Two days before a public hearing on its proposal, the House majority has unveiled its 2018 bonding proposal.
“Minnesotans expect us to maintain public infrastructure, following the simple notion that we should take care of the property we own,” Rep. Dean Urdahl (R-Grove City) said in a statement. "We are addressing the important needs of our cities and state, while respecting the taxpayers. This is a sound bill with good geographic balance and I look forward to bipartisan support."
MORE See the spreadsheet
Traditionally, the second year of a biennium is focused on capital investment; however, a nearly billion-dollar package was enacted last session.
The 2018 proposal includes $153 million for water and conservation projects —including $30 million for wastewater projects, $25 million to improve drinking water and $20 million to match federal grants for qualified water improvement projects.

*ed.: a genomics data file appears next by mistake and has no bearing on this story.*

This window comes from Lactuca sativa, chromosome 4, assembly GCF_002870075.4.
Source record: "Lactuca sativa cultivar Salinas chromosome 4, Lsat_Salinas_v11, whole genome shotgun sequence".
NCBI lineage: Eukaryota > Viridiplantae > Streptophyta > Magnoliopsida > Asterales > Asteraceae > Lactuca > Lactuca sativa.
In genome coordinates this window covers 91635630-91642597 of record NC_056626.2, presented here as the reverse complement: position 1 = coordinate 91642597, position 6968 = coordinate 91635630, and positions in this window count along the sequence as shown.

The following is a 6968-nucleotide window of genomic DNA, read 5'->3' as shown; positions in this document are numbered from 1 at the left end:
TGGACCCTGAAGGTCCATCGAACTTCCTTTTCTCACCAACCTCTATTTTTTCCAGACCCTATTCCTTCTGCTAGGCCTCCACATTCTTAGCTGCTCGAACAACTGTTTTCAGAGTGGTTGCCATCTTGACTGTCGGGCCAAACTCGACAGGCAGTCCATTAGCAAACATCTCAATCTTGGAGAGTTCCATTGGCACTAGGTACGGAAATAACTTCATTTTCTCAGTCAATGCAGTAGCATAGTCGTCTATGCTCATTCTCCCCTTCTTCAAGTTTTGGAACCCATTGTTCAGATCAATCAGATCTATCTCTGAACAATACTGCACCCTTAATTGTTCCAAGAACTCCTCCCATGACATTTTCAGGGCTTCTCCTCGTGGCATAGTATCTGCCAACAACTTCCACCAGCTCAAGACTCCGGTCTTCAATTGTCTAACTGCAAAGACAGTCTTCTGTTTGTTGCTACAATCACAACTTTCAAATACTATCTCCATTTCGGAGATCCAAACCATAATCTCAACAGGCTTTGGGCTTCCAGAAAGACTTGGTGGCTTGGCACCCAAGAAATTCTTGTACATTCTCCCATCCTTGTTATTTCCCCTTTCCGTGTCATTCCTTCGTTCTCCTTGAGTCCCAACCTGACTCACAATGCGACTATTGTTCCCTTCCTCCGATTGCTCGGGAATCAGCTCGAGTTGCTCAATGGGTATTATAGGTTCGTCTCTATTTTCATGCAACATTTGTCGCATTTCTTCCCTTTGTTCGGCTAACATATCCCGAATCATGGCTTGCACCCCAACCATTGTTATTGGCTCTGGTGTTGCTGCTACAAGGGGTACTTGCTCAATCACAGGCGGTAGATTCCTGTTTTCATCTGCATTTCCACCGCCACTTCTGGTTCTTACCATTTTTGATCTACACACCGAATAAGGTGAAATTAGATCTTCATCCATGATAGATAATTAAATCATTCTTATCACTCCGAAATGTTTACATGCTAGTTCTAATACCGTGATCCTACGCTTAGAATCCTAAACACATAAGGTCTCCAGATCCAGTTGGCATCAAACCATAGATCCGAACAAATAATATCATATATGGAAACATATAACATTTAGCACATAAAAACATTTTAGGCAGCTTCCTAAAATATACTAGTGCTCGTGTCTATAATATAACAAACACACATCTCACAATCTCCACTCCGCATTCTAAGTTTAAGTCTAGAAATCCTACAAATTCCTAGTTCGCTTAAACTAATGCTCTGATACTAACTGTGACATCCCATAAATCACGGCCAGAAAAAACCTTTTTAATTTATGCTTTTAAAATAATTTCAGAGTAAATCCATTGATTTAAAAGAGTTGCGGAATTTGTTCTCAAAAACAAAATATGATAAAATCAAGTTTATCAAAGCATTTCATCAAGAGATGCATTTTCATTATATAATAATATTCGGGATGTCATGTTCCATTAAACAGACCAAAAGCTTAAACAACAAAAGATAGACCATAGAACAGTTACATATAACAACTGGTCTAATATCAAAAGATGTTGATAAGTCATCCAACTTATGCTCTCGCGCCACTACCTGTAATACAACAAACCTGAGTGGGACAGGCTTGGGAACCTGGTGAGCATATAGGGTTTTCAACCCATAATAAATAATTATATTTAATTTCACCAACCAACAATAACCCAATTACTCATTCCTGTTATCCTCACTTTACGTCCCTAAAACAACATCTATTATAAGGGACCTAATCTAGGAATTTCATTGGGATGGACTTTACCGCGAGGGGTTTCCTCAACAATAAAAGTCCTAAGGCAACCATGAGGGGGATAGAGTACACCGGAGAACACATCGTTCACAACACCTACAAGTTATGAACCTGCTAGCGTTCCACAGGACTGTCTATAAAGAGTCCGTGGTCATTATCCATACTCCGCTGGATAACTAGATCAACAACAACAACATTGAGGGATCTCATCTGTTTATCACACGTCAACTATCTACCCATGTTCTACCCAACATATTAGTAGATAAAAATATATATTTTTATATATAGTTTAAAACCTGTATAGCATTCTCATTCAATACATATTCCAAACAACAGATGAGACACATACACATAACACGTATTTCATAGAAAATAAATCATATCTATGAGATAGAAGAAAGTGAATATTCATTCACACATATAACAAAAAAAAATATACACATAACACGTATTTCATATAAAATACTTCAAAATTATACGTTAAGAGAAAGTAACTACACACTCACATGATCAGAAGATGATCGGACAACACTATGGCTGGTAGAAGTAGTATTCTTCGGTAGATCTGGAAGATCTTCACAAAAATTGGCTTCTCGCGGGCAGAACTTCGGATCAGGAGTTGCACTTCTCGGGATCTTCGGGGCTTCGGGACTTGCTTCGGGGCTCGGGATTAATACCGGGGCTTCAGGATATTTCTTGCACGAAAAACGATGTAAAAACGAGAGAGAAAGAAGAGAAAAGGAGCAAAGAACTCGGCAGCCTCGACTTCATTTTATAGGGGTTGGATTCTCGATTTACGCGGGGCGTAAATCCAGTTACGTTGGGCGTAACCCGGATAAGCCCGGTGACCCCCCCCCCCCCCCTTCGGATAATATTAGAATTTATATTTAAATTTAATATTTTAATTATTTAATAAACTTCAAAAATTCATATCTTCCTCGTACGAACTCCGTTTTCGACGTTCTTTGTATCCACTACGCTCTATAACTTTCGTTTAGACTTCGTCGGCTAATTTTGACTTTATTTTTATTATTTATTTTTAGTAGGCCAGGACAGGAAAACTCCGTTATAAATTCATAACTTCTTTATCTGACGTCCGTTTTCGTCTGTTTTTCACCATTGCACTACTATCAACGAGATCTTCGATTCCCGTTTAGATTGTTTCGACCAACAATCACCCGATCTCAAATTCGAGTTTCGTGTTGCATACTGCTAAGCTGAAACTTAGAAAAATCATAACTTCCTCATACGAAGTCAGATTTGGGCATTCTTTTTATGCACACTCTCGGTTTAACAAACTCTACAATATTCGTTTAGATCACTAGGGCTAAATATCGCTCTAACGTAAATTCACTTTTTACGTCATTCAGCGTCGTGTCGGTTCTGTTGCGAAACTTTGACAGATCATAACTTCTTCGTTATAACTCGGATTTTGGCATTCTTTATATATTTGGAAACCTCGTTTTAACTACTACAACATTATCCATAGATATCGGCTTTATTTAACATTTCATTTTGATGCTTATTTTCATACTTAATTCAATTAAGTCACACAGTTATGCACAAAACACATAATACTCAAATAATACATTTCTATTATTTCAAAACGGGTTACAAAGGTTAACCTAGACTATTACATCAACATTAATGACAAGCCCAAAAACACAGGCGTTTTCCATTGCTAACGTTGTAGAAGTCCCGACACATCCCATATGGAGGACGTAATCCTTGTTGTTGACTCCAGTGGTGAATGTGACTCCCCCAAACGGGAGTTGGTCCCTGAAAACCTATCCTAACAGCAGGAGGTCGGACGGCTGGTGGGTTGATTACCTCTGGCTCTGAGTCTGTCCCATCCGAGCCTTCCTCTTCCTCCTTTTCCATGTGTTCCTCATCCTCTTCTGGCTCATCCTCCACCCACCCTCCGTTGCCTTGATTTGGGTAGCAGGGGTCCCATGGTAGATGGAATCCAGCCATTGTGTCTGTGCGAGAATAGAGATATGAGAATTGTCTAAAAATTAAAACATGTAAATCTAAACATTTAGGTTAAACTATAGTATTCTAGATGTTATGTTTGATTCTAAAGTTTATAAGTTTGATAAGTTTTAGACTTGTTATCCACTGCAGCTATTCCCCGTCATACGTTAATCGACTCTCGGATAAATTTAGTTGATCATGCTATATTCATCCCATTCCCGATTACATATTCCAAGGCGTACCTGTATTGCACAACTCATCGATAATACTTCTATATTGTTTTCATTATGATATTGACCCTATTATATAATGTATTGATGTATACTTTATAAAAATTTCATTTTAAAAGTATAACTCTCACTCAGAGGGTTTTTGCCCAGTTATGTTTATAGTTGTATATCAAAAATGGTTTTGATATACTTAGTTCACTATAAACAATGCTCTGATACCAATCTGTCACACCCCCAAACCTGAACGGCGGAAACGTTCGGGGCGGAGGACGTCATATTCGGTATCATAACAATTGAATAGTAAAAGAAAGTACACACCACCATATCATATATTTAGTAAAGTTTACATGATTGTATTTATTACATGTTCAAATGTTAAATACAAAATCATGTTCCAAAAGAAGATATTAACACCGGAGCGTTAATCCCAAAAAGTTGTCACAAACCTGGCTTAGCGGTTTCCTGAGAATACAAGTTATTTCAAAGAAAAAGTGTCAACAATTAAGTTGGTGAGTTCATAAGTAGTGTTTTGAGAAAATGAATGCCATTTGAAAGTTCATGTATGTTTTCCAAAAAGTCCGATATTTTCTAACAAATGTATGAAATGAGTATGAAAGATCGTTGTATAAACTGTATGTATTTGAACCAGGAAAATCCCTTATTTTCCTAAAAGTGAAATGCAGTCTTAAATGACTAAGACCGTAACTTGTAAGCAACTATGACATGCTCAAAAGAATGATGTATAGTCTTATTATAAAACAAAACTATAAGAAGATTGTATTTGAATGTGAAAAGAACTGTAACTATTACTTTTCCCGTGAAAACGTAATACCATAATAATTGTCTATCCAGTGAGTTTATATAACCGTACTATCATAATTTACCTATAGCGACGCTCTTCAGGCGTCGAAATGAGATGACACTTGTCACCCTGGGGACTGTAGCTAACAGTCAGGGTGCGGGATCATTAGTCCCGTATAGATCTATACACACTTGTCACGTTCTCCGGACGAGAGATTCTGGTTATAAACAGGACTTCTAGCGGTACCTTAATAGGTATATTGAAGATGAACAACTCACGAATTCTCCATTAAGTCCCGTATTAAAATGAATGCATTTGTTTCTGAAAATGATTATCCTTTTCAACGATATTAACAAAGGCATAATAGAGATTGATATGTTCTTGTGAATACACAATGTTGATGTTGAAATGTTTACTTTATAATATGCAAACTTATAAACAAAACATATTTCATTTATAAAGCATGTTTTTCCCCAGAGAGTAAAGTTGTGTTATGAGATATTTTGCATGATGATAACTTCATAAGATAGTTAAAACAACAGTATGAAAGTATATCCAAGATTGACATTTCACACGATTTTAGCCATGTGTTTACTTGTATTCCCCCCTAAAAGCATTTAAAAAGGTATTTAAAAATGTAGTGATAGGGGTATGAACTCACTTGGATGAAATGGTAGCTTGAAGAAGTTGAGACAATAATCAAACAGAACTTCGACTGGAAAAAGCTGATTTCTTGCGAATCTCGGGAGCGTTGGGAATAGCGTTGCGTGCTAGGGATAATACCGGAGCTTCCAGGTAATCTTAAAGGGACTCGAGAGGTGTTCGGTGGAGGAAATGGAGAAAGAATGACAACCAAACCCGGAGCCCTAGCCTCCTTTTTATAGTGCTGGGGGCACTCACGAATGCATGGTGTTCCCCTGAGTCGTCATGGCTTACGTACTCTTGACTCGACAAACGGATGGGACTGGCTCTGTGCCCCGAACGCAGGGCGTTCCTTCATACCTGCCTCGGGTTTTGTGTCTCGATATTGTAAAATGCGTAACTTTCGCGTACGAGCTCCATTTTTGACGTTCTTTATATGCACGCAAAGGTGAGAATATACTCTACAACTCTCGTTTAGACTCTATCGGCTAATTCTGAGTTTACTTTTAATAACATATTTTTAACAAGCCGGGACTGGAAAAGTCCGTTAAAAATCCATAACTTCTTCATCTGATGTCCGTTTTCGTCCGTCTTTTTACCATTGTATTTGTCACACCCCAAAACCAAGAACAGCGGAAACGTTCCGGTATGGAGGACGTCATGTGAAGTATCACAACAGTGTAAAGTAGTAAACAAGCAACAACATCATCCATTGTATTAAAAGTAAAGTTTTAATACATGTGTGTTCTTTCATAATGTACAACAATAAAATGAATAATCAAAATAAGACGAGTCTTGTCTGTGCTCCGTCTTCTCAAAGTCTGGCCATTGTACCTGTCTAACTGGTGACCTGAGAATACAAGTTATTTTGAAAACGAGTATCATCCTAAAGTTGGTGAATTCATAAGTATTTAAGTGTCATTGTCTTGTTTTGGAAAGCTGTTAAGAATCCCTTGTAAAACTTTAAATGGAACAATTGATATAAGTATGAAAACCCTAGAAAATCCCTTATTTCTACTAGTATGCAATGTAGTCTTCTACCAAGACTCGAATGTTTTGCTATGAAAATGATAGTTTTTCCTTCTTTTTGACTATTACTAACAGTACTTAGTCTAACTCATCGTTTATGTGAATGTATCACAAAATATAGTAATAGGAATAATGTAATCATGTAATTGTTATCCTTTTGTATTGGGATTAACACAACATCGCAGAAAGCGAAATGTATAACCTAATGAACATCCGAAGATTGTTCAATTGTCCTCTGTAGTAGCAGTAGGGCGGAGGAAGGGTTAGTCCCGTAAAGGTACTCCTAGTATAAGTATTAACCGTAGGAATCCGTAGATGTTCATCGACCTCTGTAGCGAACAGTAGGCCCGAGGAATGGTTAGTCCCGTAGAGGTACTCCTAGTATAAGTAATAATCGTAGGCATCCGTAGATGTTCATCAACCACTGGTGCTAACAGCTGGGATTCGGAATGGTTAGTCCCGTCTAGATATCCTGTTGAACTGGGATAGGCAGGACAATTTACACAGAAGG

Road and transportation infrastructure is funded to the tune of $120 million, including $91.2 million “for construction and reconstruction of local roads with statewide or regional significance … or for grants to counties to assist in paying the costs of rural road safety capital improvement projects on county state-aid highways.”
Other proposed spending includes:
'A very successful session?' Or, 'a debacle?' The reviews are mixed in the immediate aftermath of the 2018 session.
Introduced in March 2017 by Rep. Mary Kunesh-Podein (DFL-New Brighton) and Sen. Carolyn Laine (DFL-Columbia Heights), HF2470/SF2259, aims to stop the cycle of opioid misuse and addiction through education.
The conference committee tasked with hammering out the differences that divide the House and Senate on a laundry list of major issues met for the first time Tuesday afternoon.
Republican legislative majority offers mixed reactions to proposed tax system overhauls and DMV fixes.
The latest numbers are a $517 million swing from the November forecast
The state’s latest economic forecast projects a budget deficit of $188 million for the current two-year biennium, and a $586 million deficit for the 2020-21 biennium
The budget process explained — and why it matters